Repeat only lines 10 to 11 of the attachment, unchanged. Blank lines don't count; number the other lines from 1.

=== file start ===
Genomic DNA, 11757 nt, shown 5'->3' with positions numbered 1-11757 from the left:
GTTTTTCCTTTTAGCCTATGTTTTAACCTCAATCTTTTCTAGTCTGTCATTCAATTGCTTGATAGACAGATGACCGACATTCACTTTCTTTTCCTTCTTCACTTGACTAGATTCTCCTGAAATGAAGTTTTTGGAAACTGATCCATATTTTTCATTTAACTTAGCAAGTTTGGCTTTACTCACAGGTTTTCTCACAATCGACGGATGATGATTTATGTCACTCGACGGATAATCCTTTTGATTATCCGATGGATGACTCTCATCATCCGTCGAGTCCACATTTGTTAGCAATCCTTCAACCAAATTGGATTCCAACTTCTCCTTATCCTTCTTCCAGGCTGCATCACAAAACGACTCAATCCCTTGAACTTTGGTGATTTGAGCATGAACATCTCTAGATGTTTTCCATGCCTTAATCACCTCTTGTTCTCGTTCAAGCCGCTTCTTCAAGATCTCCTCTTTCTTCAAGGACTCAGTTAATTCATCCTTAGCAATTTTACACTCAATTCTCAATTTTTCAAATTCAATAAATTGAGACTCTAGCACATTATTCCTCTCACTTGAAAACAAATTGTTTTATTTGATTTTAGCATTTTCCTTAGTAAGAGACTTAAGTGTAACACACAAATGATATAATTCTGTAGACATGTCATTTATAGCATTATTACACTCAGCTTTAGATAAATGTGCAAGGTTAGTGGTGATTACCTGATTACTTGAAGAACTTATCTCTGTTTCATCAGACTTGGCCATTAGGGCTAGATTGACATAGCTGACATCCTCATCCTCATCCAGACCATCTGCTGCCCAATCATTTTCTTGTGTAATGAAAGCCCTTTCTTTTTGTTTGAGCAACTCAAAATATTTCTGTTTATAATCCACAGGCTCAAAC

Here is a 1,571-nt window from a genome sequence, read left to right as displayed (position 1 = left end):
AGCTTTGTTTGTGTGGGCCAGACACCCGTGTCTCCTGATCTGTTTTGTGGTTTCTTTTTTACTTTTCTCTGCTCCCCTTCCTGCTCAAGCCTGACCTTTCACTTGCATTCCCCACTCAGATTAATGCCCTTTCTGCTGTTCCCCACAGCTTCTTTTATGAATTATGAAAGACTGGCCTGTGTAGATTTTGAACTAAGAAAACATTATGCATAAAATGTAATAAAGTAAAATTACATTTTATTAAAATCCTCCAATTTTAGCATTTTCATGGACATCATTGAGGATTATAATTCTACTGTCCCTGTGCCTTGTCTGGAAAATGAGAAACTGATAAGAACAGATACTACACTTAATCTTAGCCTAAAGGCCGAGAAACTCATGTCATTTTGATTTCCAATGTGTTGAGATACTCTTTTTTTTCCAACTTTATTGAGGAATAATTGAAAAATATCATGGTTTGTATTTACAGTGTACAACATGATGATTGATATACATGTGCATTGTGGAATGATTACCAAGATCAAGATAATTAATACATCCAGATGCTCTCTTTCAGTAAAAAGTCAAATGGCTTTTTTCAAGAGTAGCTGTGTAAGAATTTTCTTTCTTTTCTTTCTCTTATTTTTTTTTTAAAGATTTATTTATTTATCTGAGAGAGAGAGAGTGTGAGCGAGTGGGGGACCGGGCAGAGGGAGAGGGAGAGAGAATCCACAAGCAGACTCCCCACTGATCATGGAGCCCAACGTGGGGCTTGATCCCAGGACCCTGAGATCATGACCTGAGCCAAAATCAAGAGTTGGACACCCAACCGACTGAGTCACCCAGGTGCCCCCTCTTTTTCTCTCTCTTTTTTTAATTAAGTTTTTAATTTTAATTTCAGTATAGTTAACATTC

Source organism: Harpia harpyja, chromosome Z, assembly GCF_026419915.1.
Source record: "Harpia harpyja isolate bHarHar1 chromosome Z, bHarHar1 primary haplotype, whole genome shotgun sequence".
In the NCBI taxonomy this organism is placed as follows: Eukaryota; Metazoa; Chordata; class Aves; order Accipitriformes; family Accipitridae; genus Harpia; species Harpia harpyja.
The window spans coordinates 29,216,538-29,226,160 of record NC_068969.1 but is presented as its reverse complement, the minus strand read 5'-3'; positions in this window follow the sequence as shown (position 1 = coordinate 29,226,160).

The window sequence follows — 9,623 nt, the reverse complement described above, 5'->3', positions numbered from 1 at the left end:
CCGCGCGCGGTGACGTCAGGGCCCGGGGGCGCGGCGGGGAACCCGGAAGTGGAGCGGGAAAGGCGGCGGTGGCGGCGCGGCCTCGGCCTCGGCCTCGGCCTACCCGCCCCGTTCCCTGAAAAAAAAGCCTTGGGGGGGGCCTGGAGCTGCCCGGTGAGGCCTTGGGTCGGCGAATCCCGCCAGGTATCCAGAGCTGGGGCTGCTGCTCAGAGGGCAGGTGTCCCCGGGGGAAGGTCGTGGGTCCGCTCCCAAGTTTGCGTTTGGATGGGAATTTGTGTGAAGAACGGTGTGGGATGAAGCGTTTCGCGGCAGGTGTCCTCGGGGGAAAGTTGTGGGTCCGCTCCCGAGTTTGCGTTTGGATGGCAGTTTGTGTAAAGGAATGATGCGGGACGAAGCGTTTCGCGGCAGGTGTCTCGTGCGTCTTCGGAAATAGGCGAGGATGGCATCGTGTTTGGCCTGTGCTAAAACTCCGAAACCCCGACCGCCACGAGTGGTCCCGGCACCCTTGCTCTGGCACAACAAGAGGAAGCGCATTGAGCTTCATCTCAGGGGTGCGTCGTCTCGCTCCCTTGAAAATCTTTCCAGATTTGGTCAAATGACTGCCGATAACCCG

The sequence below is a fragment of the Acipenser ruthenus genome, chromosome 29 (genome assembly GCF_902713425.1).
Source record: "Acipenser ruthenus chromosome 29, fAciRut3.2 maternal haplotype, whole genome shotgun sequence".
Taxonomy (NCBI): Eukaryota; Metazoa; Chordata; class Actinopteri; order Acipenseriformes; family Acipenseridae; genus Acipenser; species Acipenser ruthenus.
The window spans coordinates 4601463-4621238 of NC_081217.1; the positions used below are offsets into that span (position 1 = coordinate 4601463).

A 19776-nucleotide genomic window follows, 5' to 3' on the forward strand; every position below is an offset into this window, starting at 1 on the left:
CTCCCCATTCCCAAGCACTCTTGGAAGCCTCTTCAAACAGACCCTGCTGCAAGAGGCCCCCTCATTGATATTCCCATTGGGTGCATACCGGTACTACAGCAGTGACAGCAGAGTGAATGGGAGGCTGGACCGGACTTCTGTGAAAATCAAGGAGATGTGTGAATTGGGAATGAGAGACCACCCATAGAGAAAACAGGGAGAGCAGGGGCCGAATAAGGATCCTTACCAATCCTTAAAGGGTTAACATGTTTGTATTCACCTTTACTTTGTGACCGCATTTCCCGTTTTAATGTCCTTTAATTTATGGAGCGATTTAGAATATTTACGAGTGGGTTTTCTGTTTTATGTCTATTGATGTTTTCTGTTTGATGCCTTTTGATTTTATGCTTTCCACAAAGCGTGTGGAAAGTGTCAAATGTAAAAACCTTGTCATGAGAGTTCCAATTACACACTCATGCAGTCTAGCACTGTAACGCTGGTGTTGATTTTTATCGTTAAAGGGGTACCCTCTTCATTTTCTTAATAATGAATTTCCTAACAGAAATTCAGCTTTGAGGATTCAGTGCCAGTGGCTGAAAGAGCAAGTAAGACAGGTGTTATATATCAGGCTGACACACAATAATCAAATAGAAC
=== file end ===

CCGCGCGCGGTGACGTCAGGGCCCGGGGGCGCGGCGGGGAACCCGGAAGTGGAGCGGGAAAGGCGGCGGTGGCGGCGCGGCCTCGGCCTCGGCCTCGGCCTACCCGCCCCGTTCCCTGAAAAAAAAGCCTTGGGGGGGGCCTGGAGCTGCCCGGTGAGGCCTTGGGTCGGCGAATCCCGCCAGGTATCCAGAGCTGGGGCTGCTGCTCAGAGGGCAGGTGTCCCCGGGGGAAGGTCGTGGGTCCGCTCCCAAGTTTGCGTTTGGATGGGAATTTGTGTGAAGAACGGTGTGGGATGAAGCGTTTCGCGGCAGGTGTCCTCGGGGGAAAGTTGTGGGTCCGCTCCCGAGTTTGCGTTTGGATGGCAGTTTGTGTAAAGGAATGATGCGGGACGAAGCGTTTCGCGGCAGGTGTCTCGTGCGTCTTCGGAAATAGGCGAGGATGGCATCGTGTTTGGCCTGTGCTAAAACTCCGAAACCCCGACCGCCACGAGTGGTCCCGGCACCCTTGCTCTGGCACAACAAGAGGAAGCGCATTGAGCTTCATCTCAGGGGTGCGTCGTCTCGCTCCCTTGAAAATCTTTCCAGATTTGGTCAAATGACTGCCGATAACCCG

The sequence below is a fragment of the Acipenser ruthenus genome, chromosome 29 (genome assembly GCF_902713425.1).